Full-text · Article · Aug 2014 · PLoS ONE
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    • "Other RR inhibitors, such as triapine, are also reported to increase both radiation and chemotherapy sensitivity through a mechanism involving blocking RR activity which results in sustained DNA damage in cervical cancer cells.36 Further, the synergistic cytotoxicity between cisplatin and gemcitabine has been observed in human ovarian cancer cell lines and head and neck cancer xenografts,13,37 and one clinical study has shown that carboplatin plus gemcitabine is an active combination for patients with metastatic breast cancer.38 "
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    ABSTRACT: The present study aims to investigate the subunit expression and enzyme activity of ribonucleotide reductase in cervical cancer patients, and detect the combined effect of the ribonucleotide reductase inhibitor gemcitabine and the chemotherapeutic agent carboplatin on cervical cancer cell lines. Using quantitative reverse transcription polymerase chain reaction, Western blotting, and cytidine 5'-diphosphate reduction assays, we tested the expression and activity of ribonucleotide reductase in cervical cancer patients. The antitumor activity of gemcitabine and/or carboplatin treatments to SiHa and CaSki human cervical cancer cell lines were assessed by Cell Counting Kit-8 viability assay, EdU incorporation assay, immunofluorescence assay, flow cytometry assay, and Western blotting methods. Additionally, synergistic efficacy was quantitatively analyzed using a combination index based on the Chou-Talalay method. The mRNA levels of three ribonucleotide reductase subunits were all upregulated in the cervical cancer tissues compared with normal tissues (P<0.0001). Consistently, the protein expression and enzyme activity of ribonucleotide reductase were also increased in the cervical cancer tissues. Interestingly, gemcitabine inhibited DNA synthesis and carboplatin induced DNA damage. Further, the combined drug regime had a significant synergistic effect on inhibiting cervical cancer cell viability (log10[combination index] <0) via enhanced DNA damage and cell apoptosis. The expression and activity of ribonucleotide reductase was increased in cervical cancer. Our study demonstrated the synergistic cytotoxicity of gemcitabine and carboplatin, through inhibiting DNA synthesis and increasing cell apoptosis in cervical cancer cell lines. This evidence might provide a rational clue of their combined application to improve cervical cancer treatment.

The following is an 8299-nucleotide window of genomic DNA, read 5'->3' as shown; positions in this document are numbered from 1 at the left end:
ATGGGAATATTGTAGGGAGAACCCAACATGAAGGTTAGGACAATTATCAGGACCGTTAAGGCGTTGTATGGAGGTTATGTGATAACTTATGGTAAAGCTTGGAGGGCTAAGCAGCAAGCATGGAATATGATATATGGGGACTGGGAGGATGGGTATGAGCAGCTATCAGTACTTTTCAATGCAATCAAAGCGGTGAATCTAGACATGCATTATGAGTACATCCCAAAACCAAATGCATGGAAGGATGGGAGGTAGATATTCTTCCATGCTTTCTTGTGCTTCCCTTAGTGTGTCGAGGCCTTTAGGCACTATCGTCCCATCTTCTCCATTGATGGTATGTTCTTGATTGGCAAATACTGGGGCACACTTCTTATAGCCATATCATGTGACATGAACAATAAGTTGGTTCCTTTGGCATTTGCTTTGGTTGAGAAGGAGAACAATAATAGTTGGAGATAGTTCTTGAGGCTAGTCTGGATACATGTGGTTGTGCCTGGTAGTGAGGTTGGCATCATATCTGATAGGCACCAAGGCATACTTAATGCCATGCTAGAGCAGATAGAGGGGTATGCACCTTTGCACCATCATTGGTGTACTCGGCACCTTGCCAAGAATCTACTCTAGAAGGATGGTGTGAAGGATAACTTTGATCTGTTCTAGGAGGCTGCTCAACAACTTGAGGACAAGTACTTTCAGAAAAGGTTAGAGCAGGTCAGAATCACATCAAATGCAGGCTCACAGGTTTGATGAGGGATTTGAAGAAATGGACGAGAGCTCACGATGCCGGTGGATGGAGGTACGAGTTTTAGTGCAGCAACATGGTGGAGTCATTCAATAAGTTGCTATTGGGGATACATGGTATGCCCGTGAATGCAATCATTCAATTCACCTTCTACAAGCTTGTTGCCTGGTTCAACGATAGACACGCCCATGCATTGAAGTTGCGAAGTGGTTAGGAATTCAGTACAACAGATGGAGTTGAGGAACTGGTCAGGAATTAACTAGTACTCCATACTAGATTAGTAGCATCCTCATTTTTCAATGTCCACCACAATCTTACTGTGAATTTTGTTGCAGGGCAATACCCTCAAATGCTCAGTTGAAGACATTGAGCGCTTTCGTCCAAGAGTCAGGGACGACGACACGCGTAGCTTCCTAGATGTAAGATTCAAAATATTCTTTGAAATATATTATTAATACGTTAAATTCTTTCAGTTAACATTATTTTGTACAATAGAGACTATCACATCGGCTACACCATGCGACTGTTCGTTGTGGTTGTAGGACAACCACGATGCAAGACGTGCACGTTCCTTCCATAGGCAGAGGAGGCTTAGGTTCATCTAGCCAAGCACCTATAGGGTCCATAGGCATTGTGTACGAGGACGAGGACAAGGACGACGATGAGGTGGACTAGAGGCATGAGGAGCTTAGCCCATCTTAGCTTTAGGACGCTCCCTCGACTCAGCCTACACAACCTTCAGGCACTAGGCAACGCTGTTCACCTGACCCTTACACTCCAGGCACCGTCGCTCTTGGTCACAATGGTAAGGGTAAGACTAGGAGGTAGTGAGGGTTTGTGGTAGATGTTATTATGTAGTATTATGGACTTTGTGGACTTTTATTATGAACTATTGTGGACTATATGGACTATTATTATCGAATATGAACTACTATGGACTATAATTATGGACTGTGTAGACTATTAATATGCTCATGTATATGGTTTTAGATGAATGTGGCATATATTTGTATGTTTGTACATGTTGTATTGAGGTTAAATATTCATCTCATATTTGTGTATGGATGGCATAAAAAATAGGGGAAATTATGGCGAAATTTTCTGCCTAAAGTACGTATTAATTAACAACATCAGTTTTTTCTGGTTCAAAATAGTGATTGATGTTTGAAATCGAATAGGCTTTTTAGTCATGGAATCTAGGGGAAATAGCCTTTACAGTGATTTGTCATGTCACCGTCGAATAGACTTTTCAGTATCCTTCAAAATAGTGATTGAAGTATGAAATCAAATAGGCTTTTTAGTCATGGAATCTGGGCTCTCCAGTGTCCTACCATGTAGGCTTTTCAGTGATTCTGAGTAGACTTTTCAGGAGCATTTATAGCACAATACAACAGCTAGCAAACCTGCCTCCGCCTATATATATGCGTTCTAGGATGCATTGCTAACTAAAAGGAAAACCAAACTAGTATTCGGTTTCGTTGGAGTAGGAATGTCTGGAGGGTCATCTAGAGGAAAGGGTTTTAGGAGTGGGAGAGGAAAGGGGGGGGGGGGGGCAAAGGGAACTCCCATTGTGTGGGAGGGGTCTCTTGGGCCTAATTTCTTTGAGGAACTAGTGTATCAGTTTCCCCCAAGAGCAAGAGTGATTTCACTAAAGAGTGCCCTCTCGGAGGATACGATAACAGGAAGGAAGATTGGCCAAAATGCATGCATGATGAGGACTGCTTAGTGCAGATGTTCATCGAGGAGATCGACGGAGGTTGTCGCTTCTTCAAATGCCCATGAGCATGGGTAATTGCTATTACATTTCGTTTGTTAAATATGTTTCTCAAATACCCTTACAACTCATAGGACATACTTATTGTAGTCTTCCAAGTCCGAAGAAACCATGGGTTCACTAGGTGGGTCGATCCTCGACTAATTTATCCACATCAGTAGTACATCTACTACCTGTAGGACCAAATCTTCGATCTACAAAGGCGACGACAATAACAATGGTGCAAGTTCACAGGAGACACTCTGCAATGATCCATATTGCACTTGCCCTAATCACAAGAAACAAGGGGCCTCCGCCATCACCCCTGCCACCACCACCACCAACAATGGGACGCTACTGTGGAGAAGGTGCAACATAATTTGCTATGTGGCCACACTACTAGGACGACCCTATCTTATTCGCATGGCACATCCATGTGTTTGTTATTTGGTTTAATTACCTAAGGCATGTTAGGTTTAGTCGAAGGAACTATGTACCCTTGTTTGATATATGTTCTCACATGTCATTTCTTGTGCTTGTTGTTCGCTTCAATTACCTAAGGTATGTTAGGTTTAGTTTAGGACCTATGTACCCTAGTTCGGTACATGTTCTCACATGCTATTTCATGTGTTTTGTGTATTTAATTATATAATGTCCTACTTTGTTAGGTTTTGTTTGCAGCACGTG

Full-text · Article · Nov 2013 · OncoTargets and Therapy
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    • "Envision a biologic anti cancer agent that nestles around an iron-stabilized radical in the ribonucleotide reductase enzyme and disrupts the vital proton-coupled electron transfer of its radical to its active site [5,6]. When radiation and chemotherapy damage DNA, and thus increase the demand for DNA building blocks, a blocked ribonucleotide reductase cannot provide the demanded supply of DNA precursors and cells die [1]. Clinically, the targeting of ribonucleotide reductase by such a potent inhibitor during radio chemotherapy has found success [2]. "

    Preview · Article · Jan 2013